Today CDC’s Director, Christine Lenehan, officially becomes a Dame after attending a special ceremony at Windsor Castle.
In June we were thrilled to announce that Christine had been named in the Queen’s birthday honours list in recognition of her outstanding work for disabled children and young people, and those with special educational needs.
Christine Lenehan said:
“I am extremely proud to accept this honour on behalf of all the children, young people and families whose lives are affected by disability or special educational needs. Working with disabled children and young people has been a great joy for me and I feel very humbled for being honoured for my career. I’ve enjoyed every minute of it.”
Christine’s career has spanned over 35 years and she has worked tirelessly to see a fully inclusive society where all children can achieve their aspirations. Starting her working life as a social worker in 1980, Christine has always been a passionate advocate for disabled children, young people and their families.
As she moved from frontline support to management positions, Christine continued to champion the rights of children and young people working with public sector and voluntary sector with practitioners from across health, education and social care.
In 2000 she joined the Council for Disabled Children and became Director in 2003. As Director she has provided strong leadership and advice to the voluntary sector, championing the rights of children and young people and challenging the barriers that lead to exclusion. As part of the National Children’s Bureau she also works to ensure that children and families are seen in the widest context and that CDC’s work continues to link outside our specialism.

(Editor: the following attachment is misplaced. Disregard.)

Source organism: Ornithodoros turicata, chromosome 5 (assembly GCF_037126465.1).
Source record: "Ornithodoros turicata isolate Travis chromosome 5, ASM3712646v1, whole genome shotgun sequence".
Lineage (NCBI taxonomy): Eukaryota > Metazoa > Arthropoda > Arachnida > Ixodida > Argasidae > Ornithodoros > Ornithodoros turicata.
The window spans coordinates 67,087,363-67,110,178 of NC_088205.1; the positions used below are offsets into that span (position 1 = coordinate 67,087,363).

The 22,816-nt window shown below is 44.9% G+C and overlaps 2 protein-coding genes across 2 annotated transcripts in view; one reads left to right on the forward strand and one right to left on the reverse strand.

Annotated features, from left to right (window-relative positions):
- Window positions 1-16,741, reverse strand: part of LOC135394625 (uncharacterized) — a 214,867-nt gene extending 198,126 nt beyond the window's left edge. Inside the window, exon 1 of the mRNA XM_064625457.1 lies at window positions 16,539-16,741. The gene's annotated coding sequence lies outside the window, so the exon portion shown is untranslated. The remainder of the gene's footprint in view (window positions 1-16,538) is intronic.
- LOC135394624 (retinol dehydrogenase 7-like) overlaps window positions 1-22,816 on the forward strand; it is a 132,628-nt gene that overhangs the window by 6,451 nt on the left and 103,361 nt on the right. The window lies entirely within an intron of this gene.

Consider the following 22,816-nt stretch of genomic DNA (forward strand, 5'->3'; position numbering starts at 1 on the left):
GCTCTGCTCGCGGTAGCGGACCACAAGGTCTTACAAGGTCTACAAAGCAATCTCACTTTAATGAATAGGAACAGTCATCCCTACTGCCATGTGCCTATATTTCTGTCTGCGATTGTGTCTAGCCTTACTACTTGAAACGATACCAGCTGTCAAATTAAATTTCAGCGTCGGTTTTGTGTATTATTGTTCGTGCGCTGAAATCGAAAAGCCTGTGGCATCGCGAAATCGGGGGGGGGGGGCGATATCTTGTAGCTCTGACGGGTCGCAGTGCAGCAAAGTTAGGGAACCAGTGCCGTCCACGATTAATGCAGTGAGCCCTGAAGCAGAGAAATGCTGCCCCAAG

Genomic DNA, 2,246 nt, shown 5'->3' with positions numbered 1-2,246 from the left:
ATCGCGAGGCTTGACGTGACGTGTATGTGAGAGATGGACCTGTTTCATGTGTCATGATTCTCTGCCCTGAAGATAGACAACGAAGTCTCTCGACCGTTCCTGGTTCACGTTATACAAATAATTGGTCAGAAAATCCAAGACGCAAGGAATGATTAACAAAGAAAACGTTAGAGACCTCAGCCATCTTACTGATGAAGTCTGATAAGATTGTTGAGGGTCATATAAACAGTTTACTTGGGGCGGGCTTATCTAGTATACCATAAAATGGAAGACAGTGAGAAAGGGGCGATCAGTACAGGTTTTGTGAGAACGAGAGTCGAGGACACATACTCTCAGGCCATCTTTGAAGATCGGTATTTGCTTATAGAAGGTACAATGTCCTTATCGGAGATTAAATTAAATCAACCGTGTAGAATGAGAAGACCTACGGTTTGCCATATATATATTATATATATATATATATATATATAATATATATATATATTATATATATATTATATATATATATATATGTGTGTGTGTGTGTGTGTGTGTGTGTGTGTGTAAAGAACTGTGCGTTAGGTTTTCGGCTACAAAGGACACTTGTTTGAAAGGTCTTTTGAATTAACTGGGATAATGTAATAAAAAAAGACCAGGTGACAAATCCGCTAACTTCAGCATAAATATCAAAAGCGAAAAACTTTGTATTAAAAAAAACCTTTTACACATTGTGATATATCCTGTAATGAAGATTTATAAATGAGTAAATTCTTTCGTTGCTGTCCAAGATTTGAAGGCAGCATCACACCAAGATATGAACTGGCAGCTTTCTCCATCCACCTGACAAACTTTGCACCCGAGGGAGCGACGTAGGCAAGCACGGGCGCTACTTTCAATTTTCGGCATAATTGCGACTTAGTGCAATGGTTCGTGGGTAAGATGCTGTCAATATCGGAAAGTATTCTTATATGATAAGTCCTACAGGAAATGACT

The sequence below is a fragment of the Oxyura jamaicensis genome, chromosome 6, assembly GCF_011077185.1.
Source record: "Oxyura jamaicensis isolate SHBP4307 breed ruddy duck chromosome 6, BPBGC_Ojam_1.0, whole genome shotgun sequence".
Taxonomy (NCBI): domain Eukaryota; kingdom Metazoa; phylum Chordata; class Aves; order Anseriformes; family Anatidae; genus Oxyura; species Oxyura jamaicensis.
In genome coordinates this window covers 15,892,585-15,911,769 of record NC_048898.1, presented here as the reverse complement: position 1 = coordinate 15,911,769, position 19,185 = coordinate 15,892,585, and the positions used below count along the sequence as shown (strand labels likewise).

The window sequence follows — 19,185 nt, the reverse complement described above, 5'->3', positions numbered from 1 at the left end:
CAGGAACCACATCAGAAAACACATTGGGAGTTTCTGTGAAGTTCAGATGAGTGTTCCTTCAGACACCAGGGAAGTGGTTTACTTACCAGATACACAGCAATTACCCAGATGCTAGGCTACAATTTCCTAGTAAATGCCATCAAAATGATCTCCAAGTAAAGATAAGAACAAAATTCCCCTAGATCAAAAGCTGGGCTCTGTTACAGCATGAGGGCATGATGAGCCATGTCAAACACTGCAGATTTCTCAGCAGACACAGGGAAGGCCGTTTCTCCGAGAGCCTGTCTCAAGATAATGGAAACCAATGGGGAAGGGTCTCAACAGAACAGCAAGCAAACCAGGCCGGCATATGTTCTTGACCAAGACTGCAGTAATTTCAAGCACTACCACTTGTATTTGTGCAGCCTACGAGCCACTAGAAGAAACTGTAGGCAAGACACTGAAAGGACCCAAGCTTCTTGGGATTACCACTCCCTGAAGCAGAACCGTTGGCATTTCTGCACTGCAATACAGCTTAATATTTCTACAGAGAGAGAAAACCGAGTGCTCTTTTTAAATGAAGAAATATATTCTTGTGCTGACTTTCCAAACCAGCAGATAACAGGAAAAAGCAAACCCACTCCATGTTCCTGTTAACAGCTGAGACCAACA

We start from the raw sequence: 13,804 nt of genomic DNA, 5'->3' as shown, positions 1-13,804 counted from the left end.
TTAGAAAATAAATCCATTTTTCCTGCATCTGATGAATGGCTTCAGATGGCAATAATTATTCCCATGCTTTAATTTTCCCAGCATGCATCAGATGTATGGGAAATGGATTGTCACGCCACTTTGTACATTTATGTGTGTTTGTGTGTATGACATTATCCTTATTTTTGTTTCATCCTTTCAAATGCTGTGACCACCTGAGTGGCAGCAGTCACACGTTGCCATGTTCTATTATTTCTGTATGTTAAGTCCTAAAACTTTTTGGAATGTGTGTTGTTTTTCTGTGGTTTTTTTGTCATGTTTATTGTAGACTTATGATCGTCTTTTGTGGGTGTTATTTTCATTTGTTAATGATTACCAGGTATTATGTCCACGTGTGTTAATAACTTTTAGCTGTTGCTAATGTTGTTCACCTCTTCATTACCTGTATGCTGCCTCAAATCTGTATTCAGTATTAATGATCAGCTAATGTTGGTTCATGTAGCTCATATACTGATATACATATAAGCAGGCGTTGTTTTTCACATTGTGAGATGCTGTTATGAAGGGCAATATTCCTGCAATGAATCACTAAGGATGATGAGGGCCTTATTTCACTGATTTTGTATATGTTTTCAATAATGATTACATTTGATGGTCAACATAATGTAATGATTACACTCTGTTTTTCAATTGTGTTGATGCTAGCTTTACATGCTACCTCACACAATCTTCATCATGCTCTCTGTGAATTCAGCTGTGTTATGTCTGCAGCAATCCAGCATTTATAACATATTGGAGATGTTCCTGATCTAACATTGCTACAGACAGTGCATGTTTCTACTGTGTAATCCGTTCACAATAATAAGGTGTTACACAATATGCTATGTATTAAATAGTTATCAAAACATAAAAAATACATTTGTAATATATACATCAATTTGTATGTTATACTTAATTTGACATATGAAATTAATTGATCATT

During her time as Director of CDC Christine has helped establish the long-running Every Disabled Child Matters campaign, co-chaired the Children and Young People’s Health Outcomes Forum, and served on the board of Healthwatch England until 2015. Christine is currently leading a review commissioned by the Department of Health about the care and treatment of children with some of the most complex needs imaginable: challenging behaviour coupled with mental health problems and learning difficulties. Christine has been meeting with a wide range of individuals in the health service, local authorities and voluntary sector. She hopes to complete the review within the next month and present her recommendations to Ministers.
In 2009 she was awarded an OBE for services for disabled children and young people and in 2013 was made an Honorary Fellow of the Royal College of Paediatrics and Child Health.
The team at CDC are incredibly proud to see Christine's work rewarded in this way and we hope you will join us in congratulating her on this achievement.